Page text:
Foundation Board of Trustees Chair Aggie Smith Steiner (Beta Eta, Florida State University, left) and incoming Foundation Board of Trustees Chair Mary Pat Lambke (Beta Epsilon, Michigan State University, right) pose with a Gamma Phi (Lamar University) chapter representative and her chapter's recognition from the Foundation at the 2018 National Convention in Austin, Texas.
National President Janice Crandall (Beta Epsilon, Michigan State University) introduces Dr. Condoleezza Rice (Gamma Delta, University of Denver) to speak at the 2000 National Convention in Indianapolis, Indiana.
NPC Delegate Julie Cain Burkhard (Beta Sigma, University of Georgia, left) poses with Ohio Representative Stephanie Tubbs Jones (center) and her Chief of Staff Patrice Willoughby at a congressional visit event in Washington, D.C.
This article discusses the work of Dr. Condoleeza Rice (Gamma Delta, University of Denver) in the George H.W. Bush administration and as a professor at Stanford University; a photo of Rice is included. The second portion of the article discusses her political aspirations, childhood and impact in Washington, as well as quotes about various foreign policy subjects.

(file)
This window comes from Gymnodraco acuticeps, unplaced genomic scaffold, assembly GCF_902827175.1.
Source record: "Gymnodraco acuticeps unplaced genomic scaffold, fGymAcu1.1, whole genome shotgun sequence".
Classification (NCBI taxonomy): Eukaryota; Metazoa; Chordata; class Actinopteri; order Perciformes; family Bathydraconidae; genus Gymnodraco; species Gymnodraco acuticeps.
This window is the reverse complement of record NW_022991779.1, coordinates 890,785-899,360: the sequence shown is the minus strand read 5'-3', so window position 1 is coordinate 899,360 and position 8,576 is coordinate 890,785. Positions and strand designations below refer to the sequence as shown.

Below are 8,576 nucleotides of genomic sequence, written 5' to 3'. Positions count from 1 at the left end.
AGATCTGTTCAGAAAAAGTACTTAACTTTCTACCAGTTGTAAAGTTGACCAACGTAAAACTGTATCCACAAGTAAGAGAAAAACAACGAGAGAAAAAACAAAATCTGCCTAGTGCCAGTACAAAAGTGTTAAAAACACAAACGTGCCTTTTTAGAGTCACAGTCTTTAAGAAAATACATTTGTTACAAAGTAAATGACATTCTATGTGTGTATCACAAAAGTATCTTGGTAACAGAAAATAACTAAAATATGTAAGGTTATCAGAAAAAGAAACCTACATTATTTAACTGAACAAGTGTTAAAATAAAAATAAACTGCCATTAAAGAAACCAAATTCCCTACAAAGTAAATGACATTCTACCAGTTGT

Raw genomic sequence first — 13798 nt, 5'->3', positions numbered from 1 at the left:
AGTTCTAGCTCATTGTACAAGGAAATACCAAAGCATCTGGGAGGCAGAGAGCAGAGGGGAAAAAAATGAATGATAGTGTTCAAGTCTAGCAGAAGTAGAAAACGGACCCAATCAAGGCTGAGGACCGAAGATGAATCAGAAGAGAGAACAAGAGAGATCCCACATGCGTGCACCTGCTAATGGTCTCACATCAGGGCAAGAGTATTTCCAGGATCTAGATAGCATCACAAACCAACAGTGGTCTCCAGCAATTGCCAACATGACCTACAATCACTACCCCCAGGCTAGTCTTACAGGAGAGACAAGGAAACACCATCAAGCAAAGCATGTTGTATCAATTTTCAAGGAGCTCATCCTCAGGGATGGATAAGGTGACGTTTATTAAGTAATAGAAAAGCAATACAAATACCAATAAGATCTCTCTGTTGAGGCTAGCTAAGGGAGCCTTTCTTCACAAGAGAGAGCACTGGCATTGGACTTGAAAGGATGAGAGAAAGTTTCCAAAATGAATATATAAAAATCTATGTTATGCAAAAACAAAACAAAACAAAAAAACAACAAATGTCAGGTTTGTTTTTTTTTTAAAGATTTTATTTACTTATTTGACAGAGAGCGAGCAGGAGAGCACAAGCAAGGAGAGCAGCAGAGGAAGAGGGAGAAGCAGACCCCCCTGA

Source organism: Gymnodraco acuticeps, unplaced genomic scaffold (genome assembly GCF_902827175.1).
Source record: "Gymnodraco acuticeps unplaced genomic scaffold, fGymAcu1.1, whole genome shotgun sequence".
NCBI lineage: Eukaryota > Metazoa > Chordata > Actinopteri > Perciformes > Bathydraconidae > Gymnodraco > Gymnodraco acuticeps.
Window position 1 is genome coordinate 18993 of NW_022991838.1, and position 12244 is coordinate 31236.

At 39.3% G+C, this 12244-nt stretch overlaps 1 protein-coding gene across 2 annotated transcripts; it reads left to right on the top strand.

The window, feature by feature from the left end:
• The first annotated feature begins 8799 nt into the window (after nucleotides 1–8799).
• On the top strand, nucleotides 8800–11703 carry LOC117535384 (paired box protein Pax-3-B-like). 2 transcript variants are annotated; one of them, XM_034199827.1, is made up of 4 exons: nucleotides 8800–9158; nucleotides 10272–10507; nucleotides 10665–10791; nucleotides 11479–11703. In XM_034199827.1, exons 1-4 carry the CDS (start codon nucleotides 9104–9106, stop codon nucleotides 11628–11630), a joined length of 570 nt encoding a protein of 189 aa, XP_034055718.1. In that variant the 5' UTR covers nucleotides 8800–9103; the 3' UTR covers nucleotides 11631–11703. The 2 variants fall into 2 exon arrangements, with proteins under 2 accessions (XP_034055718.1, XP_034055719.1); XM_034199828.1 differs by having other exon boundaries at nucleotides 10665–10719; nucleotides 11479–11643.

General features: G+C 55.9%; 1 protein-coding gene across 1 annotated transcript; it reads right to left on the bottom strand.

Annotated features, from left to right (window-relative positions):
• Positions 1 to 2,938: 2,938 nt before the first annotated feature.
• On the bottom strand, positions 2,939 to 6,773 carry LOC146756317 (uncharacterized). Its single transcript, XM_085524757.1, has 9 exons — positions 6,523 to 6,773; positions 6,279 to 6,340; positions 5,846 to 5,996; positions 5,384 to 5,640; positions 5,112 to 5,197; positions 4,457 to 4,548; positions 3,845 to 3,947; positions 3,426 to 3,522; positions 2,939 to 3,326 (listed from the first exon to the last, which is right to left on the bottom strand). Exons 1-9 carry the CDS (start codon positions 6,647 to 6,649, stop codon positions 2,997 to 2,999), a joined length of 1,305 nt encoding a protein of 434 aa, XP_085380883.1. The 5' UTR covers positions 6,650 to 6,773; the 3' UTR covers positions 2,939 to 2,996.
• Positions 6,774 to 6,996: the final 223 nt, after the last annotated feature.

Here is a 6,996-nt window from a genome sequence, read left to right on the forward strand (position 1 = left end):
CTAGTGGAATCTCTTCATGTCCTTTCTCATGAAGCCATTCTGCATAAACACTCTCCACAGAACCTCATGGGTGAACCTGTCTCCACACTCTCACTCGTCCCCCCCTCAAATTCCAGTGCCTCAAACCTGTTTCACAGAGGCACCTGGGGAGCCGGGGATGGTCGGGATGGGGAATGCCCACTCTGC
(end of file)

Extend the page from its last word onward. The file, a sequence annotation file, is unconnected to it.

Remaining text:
Photo of Gamma Delta chapter members posed in front of chapter house. On the top step to the right you can see Dr. Condoleezza Rice, smiling with her chapter sisters.
Two unidentified alumnae and a third woman, possibly a nurse or another alumna, pose with a child using cerebral palsy therapy equipment.
Dr. Condoleezza Rice joined Alpha Chi Omega at the Gamma Delta chapter at the University of Denver. Until her senior year, she was the only African American member of the chapter. She was 19 years old when she graduated cum laude from the university in 1974. She was named Outstanding Senior Woman and is a member of Phi Beta Kappa and Mortar Board. She earned a master's from the University of Notre Dame and a Ph.D. from the University of Denver’s Graduate School of International Studies. In 1993, she became Stanford University’s first woman provost and served in that position until 1999. In 2001, President George W. Bush appointed her national security advisor. Rice later was named the U.S. Secretary of State, the first black woman to serve in that capacity. A professor, consultant and author, she has won many awards. She is an articulate speaker, accomplished pianist and a football aficionado. She received Alpha Chi Omega's Award of Achievement in 1990.